This is just a starter.
I’m often quizzed on my politics, and if pushed I generally say I’m an anarchist, though that’s just shorthand for something that would take a lot longer to explain. Most people don’t have the time, and when breezing over sex, politics and religion at parties, I just say I’m an anarchist, get that inevitable wry look, and move on.
I dislike ascribing anything definitively to any specific category. Beliefs and politics are intuitive and change with the situation; so pigeonholing myself into a specific ‘label’ (as pretentious and arty that sounds) seems pretty counter-intuitive. However, I’m attempting to dissect my own thoughts towards, well, life in general, and this is a step in that direction.
Predominantly my leanings are towards anti-capitalism, and I would say that I also indulge in environmental, anti-war, syndicalist, and feminist beliefs too, but I think anti-capitalism encompasses all of that. From day dot I’ve been brought up in a liberal, anti-war and feminist household, and that remains entrenched in my thinking. However, exposure to radical ‘environmentalism’ (and not in the Dobson definition of the word, thank you Andrew) at a fairly critical age shaped the way I think. Introductions to various people and certain scenes – think Freedom Bookshop, the White Hart AKA “Anarchist centre of the universe” etc. – added more to the mix and shook things up a bit. Certain events stand out and have changed my direction – the first time I went to Smash EDO, for instance, or Kingsnorth Climate Camp 2008.
I’ve been trying to quantify my politics for a long time, and I only now feel like I’m beginning to make sense of it. As I see it, I have 2 strands of thinking. Firstly there’s the eco side of things. I can justify direct action like D-locking oneself to runways and throwing paint on things in this context particularly, because I think it looks better in the papers and helps the ‘cause’ more than smashing things up. I think that kind of high profile, media-whorish Greenpeace style action is less applicable to anti-capitalist or class politics. Of course it’s useful, e.g. in UKuncut style occupations, but I think there are more effective ways of expressing dissent and generally doing things, for instance by unionising and organising within the workplace.
I can say with certainty that violence to property, as one tactic in a toolbox, is a good thing when dealing with corporations with huge profit margins, gross tax evasion and negligible workers’ rights. Hitting these companies in the pockets is useful because it’s often the only thing they understand. Preventing the functioning of a branch of a bank or an airport works; it makes them angry. The distinction I see is quite subtle. By being stopping the function of an airport, one is a) stopping the airport functioning and hence preventing further additions of dangerous greenhouse gases to the atmosphere b) causing the airport financial difficulty and c) exposing the inherent issues to the wider public. By targeting, say, a bank, one is achieving only the first and last of those. The media reaction is very different in each context, however. In the past, the predominantly white and middle class eco movement would have got a better responses; either the “well-to-do people doing something good-ish” or “filthy hippies stopping the rest of us going on holiday to the costa del sol” line; rather than “anarchists smashing up our towns and cities”. There seems to have been a dramatic growth in support for anti-capitalist politics recently in the general public opinion and media. Widespread disgust at the banking system, with tax evasion, and disillusion with the political establishment is more rife than ever – the rise of Occupy is indicative in that.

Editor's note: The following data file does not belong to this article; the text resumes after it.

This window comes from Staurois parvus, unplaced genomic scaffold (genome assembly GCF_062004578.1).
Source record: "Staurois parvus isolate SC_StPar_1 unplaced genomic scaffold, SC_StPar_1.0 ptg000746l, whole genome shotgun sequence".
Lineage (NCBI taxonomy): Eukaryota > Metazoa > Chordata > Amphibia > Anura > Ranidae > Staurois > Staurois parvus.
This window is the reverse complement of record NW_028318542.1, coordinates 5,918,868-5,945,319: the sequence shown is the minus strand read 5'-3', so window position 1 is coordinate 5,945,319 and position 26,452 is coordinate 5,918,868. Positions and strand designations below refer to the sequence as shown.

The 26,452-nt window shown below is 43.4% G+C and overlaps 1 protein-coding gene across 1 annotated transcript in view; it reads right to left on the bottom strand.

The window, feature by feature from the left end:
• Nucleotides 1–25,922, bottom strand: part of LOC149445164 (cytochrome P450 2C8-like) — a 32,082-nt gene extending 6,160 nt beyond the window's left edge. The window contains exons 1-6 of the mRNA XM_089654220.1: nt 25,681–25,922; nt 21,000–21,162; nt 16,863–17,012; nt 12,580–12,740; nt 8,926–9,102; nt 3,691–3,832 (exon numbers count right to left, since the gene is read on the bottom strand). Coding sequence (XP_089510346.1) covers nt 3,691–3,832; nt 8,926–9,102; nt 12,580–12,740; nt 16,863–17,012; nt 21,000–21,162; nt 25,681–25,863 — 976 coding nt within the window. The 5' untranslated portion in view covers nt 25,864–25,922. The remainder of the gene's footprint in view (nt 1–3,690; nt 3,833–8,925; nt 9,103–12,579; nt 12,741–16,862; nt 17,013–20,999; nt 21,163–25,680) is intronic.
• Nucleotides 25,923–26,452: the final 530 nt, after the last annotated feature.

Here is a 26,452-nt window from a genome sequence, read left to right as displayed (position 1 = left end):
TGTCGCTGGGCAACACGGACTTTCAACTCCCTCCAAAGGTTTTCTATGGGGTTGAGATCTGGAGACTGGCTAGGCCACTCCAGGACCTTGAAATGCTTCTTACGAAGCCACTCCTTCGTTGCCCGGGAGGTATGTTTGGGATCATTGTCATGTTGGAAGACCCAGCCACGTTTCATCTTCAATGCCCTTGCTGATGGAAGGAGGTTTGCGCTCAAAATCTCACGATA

Going down the legal route is another essential part of the armoury, but any tactic can only achieve something when coalesced with other strategies. A concerted attack from all sides is necessary to get anything done, and a combination of multiple strategies (union organisation, consistent lobbying, direct action, community building…) from multiple groups is essential.
I have an ACAB patch on the back of my leather jacket, and that part of my politics often provokes discourse. “How can all cops be bastards? Surely you support them when they’re stopping rape and murder?” It is sad that the police don’t often prevent rape and murder. I feel like the high levels of crime and violence are a product of the society we live in; class division, economic oppression and a lack of community are all a fault of capitalist endeavour. Police protect the state, like guard dogs. They are the enforcers of the rules that keep the elites safe in their ivory tower. They provide the moat and the bricks and mortar of the CEO fortress, while politicians are manipulated in front of us like puppets. Money wields real power, and we are supposed to be appeased by a semblance of democracy and representation, otherwise known as a bunch of silver-spooned monkeys dancing around Westminster.
I loathe injustice. I hate the idea that anyone should have any more power or influence or sway over anyone else, particularly when there is oppression taking place; the mistreatment of workers, the enslavement of poor people in sweatshops and latifundias, the economic oppression of people shackled to their own debt, and that of their governments. All of that whilst the privileged few trade in derivatives and packages of debt – creating money from nothing by buying and selling non-existent money ‘products’. Elitism is rife in our society; it is little wonder that virtually all of the government comes from a privileged background – born into the upper echelons, fast-tracked through Harrow and Eton, then Oxford and Cambridge, and then into the Cabinet. I see one cause of that inequality and unfairness, and that is the capitalist ideal: not for me, thank you.